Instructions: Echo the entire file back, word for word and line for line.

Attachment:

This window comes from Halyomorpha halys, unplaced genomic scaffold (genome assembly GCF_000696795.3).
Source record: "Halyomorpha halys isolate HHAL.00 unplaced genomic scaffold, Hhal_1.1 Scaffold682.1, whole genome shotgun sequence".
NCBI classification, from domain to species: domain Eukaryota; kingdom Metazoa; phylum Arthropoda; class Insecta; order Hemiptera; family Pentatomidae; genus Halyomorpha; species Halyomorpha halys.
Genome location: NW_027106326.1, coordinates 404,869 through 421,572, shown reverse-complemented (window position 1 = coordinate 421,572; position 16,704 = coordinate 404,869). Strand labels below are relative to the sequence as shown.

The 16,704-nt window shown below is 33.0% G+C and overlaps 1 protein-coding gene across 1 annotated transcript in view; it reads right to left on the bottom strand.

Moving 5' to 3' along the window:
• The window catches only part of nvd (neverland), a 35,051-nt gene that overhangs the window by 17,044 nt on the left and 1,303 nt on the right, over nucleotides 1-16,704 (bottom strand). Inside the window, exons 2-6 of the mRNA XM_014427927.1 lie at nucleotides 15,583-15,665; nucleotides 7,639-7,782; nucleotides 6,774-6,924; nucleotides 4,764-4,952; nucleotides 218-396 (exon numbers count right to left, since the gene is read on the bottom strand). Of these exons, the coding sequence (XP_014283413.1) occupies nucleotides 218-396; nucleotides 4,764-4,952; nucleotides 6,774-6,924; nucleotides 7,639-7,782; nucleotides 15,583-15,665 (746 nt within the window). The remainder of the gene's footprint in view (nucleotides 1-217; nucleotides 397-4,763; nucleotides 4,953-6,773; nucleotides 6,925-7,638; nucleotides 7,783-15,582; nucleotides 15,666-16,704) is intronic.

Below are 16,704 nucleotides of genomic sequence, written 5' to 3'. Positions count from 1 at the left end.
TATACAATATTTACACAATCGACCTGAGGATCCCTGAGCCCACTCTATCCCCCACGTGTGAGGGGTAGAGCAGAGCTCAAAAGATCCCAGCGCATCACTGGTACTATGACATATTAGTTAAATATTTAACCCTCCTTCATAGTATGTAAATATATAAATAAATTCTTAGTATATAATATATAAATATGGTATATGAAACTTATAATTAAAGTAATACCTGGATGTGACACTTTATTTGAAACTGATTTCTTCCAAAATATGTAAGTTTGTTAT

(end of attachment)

This window comes from Halyomorpha halys, unplaced genomic scaffold (genome assembly GCF_000696795.3).
Source record: "Halyomorpha halys isolate HHAL.00 unplaced genomic scaffold, Hhal_1.1 Scaffold682.1, whole genome shotgun sequence".
NCBI classification, from domain to species: domain Eukaryota; kingdom Metazoa; phylum Arthropoda; class Insecta; order Hemiptera; family Pentatomidae; genus Halyomorpha; species Halyomorpha halys.
Genome location: NW_027106326.1, coordinates 404,869 through 421,572, shown reverse-complemented (window position 1 = coordinate 421,572; position 16,704 = coordinate 404,869). Strand labels below are relative to the sequence as shown.

The 16,704-nt window shown below is 33.0% G+C and overlaps 1 protein-coding gene across 1 annotated transcript in view; it reads right to left on the bottom strand.

Moving 5' to 3' along the window:
• The window catches only part of nvd (neverland), a 35,051-nt gene that overhangs the window by 17,044 nt on the left and 1,303 nt on the right, over nucleotides 1-16,704 (bottom strand). Inside the window, exons 2-6 of the mRNA XM_014427927.1 lie at nucleotides 15,583-15,665; nucleotides 7,639-7,782; nucleotides 6,774-6,924; nucleotides 4,764-4,952; nucleotides 218-396 (exon numbers count right to left, since the gene is read on the bottom strand). Of these exons, the coding sequence (XP_014283413.1) occupies nucleotides 218-396; nucleotides 4,764-4,952; nucleotides 6,774-6,924; nucleotides 7,639-7,782; nucleotides 15,583-15,665 (746 nt within the window). The remainder of the gene's footprint in view (nucleotides 1-217; nucleotides 397-4,763; nucleotides 4,953-6,773; nucleotides 6,925-7,638; nucleotides 7,783-15,582; nucleotides 15,666-16,704) is intronic.

Below are 16,704 nucleotides of genomic sequence, written 5' to 3'. Positions count from 1 at the left end.
TATACAATATTTACACAATCGACCTGAGGATCCCTGAGCCCACTCTATCCCCCACGTGTGAGGGGTAGAGCAGAGCTCAAAAGATCCCAGCGCATCACTGGTACTATGACATATTAGTTAAATATTTAACCCTCCTTCATAGTATGTAAATATATAAATAAATTCTTAGTATATAATATATAAATATGGTATATGAAACTTATAATTAAAGTAATACCTGGATGTGACACTTTATTTGAAACTGATTTCTTCCAAAATATGTAAGTTTGTTAT